The gelada is the only surviving member of its genus, though fossil records show that there were once at least three larger geladas spread across Africa and much of Asia. Today, there are two recognised subspecies: the northern gelada (T. g. gelada) and the southern gelada (T. g. obscurus), which is also known as the eastern or Heuglin’s gelada.
If geladan taxonomy was tricky, then their social structure is downright Daedalian. Let’s start with the basics: the fundamental building block of gelada society consists of a small group (two to 12) related females, their babies and a couple of (usually unrelated) mature males. These are called “reproductive units”. The next step up the gelada social pyramid is “bands” – groups of between two to 27 reproductive units. Bands usually share overlapping home ranges with around three other bands, which form a “community”. Finally, there are “herds”: temporary aggregations of over sixty reproductive units (potentially over 1,000 geladas). With us so far? Good, because there’s more.
Within each reproductive unit, the females coexist in a hierarchy, with the more dominant members demonstrating greater reproductive success. The males within the reproductive unit curry favour with the females, often showing a distinct preference for one or two individuals and reinforcing existing bonds through grooming. This diligent approach to caregiving may serve the males well in the event of an aggressive takeover attempt by another male. Though considerably smaller than the males, the females yield formidable power in the unit and may choose to support or abandon a male depending on his contribution.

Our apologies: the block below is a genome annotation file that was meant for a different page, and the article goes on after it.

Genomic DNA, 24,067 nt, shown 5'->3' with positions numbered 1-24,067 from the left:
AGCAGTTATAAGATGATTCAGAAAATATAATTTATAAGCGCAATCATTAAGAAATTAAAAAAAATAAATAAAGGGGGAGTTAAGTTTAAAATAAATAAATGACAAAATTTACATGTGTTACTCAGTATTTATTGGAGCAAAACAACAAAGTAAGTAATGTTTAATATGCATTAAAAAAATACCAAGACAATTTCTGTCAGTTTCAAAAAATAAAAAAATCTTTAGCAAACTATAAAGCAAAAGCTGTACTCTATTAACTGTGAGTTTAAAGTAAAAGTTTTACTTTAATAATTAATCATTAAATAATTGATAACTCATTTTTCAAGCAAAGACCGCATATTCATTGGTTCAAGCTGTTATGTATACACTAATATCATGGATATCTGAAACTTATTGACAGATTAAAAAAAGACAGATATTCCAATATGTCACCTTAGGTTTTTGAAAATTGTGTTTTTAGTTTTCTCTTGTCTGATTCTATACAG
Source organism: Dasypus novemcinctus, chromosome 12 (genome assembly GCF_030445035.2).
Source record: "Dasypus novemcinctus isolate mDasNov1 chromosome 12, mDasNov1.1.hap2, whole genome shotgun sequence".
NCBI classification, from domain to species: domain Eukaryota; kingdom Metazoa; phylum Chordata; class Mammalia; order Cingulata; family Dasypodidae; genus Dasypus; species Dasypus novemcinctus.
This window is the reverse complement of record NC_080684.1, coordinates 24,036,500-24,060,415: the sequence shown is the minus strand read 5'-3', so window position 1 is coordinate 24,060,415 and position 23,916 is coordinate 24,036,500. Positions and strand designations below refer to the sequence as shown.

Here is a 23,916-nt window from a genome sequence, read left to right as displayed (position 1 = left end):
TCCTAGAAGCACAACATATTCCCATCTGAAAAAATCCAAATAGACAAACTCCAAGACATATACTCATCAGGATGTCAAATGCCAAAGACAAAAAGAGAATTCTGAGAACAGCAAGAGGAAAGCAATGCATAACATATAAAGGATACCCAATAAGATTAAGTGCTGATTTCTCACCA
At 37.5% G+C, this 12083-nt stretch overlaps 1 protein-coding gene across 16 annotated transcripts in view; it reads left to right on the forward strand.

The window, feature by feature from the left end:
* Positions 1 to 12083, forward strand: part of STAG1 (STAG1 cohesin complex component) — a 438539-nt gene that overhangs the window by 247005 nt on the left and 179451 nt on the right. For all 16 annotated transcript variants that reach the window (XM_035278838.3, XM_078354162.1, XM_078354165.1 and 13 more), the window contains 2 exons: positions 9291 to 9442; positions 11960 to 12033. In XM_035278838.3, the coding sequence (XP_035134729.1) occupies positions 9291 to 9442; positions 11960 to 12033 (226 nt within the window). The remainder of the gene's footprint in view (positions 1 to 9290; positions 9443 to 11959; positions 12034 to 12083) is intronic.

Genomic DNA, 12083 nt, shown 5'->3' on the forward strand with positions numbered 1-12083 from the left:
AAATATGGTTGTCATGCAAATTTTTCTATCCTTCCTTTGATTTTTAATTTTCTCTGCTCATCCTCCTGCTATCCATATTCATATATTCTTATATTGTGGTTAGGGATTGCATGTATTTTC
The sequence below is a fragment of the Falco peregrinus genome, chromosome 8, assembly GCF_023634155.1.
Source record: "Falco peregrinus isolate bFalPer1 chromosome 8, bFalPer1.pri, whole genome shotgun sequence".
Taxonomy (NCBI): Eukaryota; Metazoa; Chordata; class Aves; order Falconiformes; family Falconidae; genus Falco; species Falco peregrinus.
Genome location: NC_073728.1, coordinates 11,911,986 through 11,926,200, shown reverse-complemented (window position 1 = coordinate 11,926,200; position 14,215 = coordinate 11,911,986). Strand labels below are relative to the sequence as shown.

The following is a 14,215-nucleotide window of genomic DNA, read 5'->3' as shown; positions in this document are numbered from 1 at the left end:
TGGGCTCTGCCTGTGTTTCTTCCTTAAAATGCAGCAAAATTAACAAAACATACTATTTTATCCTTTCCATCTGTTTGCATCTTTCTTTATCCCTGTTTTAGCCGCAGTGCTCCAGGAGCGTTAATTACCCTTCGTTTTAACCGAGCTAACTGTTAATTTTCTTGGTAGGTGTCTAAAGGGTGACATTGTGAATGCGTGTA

While females tend to stay within their natal reproductive units for life, young males generally have to strike out on their own once they reach sexual maturity. They form small groups of all-male units and wait for the opportunity to join (or take over) a reproductive unit.